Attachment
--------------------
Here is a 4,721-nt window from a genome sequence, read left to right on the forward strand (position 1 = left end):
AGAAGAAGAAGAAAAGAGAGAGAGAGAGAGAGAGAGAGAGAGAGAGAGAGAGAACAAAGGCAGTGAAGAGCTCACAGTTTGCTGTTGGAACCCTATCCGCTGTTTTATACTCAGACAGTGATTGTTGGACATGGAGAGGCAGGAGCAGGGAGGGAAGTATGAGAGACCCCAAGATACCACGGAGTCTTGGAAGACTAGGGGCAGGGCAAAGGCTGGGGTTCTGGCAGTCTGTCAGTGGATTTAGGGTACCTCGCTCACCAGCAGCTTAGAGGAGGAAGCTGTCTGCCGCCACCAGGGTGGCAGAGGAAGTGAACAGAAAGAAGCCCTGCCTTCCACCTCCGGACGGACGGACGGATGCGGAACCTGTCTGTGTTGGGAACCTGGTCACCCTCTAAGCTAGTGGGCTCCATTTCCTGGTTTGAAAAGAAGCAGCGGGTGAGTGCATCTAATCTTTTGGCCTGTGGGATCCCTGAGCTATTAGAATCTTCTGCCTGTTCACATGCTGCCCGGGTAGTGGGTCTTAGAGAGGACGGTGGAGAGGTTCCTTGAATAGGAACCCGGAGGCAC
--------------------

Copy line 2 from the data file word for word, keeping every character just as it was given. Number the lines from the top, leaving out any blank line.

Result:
AGAAGAAGAAGAAAAGAGAGAGAGAGAGAGAGAGAGAGAGAGAGAGAGAGAGAACAAAGGCAGTGAAGAGCTCACAGTTTGCTGTTGGAACCCTATCCGCTGTTTTATACTCAGACAGTGATTGTTGGACATGGAGAGGCAGGAGCAGGGAGGGAAGTATGAGAGACCCCAAGATACCACGGAGTCTTGGAAGACTAGGGGCAGGGCAAAGGCTGGGGTTCTGGCAGTCTGTCAGTGGATTTAGGGTACCTCGCTCACCAGCAGCTTAGAGGAGGAAGCTGTCTGCCGCCACCAGGGTGGCAGAGGAAGTGAACAGAAAGAAGCCCTGCCTTCCACCTCCGGACGGACGGACGGATGCGGAACCTGTCTGTGTTGGGAACCTGGTCACCCTCTAAGCTAGTGGGCTCCATTTCCTGGTTTGAAAAGAAGCAGCGGGTGAGTGCATCTAATCTTTTGGCCTGTGGGATCCCTGAGCTATTAGAATCTTCTGCCTGTTCACATGCTGCCCGGGTAGTGGGTCTTAGAGAGGACGGTGGAGAGGTTCCTTGAATAGGAACCCGGAGGCAC